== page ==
After four years in office, McMaster has stepped down as U.S. Attorney on December 31, 1985.
Election Bids and State Appointments
After running unsuccessfully for Lieutenant Governor and Attorney General of South Carolina, McMaster won a spirited primary for the Republican nomination for the United States Senate in 1986.
By a margin of 27,696 votes (53.41%) to 24,164 (46.60%), he defeated Henry Jordan. Democrat and four-term incumbent Ernest Hollings crushed Republican challenger Henry McMaster in the general election, 463,354 votes (63.10%) to 261,394 votes (35.60%).
The year 1990 was McMaster’s third attempt at becoming Lieutenant Governor. In the Republican primary, he beat Sherry Shealy Martschink by 49,463 votes (51.46%) to 46,660 votes (48.54%), although he was still soundly defeated by the incumbent Democrat. He came in second to Nick Theodore with 440,844 votes (58.75%) but still received 309,038 votes (41.19%).
The South Carolina Senate confirmed his appointment to the state’s Commission on Higher Education in 1991 after he was appointed by Governor Carroll A. Campbell, Jr. In addition, he was a member of the Board of Directors and interim board administrator for the non-profit South Carolina Policy Council during the years of 1991 and 2003.
South Carolina Republican Party Chair
McMaster was elected as the South Carolina Republican Party Chairman on May 8th, 1993. This is how he was repeatedly selected by the State Republican Convention between 1996 and 2000.
From 1993 until 2002, he served in this capacity on the Republican National Committee. Under McMaster’s leadership, the Republican Party won the governorship, several statewide offices, and (with party switches) the state house of representatives in 1994, and then the incredibly powerful state senate in 2000.
When McMaster was in charge, the South Carolina Republican Party hosted contentious yet ultimately successful presidential primaries in 1996 (won by Bob Dole) and 2000. (won by George W. Shrub). McMaster announced his resignation as gathering executive on March 28, 2002, so he may run for Attorney General that same year.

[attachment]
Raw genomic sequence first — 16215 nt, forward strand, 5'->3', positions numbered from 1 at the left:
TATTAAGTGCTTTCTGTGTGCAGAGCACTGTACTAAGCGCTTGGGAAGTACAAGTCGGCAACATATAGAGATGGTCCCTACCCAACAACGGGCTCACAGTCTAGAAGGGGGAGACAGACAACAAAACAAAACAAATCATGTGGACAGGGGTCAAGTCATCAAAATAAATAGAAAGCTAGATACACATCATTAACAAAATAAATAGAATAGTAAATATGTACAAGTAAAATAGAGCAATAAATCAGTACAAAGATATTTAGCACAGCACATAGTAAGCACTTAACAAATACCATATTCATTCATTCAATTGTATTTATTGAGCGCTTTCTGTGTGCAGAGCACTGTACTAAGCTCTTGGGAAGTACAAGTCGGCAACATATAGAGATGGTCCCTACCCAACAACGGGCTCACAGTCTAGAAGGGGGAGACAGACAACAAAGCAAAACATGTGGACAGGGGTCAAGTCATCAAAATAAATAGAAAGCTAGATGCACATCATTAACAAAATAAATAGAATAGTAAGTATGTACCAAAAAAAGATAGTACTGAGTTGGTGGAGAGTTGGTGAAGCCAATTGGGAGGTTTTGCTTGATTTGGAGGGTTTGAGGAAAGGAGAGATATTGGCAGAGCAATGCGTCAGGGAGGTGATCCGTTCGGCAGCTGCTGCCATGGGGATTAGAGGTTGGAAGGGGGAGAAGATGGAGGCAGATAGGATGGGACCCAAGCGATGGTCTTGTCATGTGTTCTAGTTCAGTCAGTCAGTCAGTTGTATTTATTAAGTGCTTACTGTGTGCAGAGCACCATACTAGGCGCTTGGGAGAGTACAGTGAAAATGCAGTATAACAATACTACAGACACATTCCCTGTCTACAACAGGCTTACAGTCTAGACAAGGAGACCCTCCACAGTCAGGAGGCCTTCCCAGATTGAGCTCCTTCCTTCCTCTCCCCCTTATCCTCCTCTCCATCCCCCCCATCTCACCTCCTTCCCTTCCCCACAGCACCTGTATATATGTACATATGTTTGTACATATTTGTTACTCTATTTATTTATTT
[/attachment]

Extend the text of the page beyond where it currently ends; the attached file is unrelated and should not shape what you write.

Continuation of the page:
Personal Life of Henry McMaster
Since their 1978 wedding, McMaster has been married to Peggy McMaster (formerly Anderson). They settled in Columbia, South Carolina, with their two grown children. The dog’s name is Mac, and he belongs to him. In Columbia, McMaster and his family are regulars at the First Presbyterian Church.
In the Columbia area, McMaster and his wife are the proud owners of a sizable real estate portfolio. The majority of McMaster’s revenue comes from leasing or renting out houses he owns to students at the University of South Carolina. However, tenants have reportedly complained to the Post and Courier about the hazardous and unhygienic conditions of the properties McMaster owns. Pictures of cockroaches, broken appliances, mildew, insects, mice, and bats proved the point.
In addition to the long wait times for bug control, tenants have also complained about mold. McMaster denied the homes were unfit for rent when confronted about the problems. McMaster received $7.7 million in rent on such houses and apartments between 2006 and 2015, according to his 2016 tax return; he spent slightly more than $500,000 on upkeep, maintenance, and cleaning.
A spokeswoman for his campaign said, “Of course they are livable. No one would rent them if they were not.” In addition, McMaster has reportedly paid over $16,000 in fines for ordinance violations. He has indicated that the fines were incurred due to tenants trashing the buildings.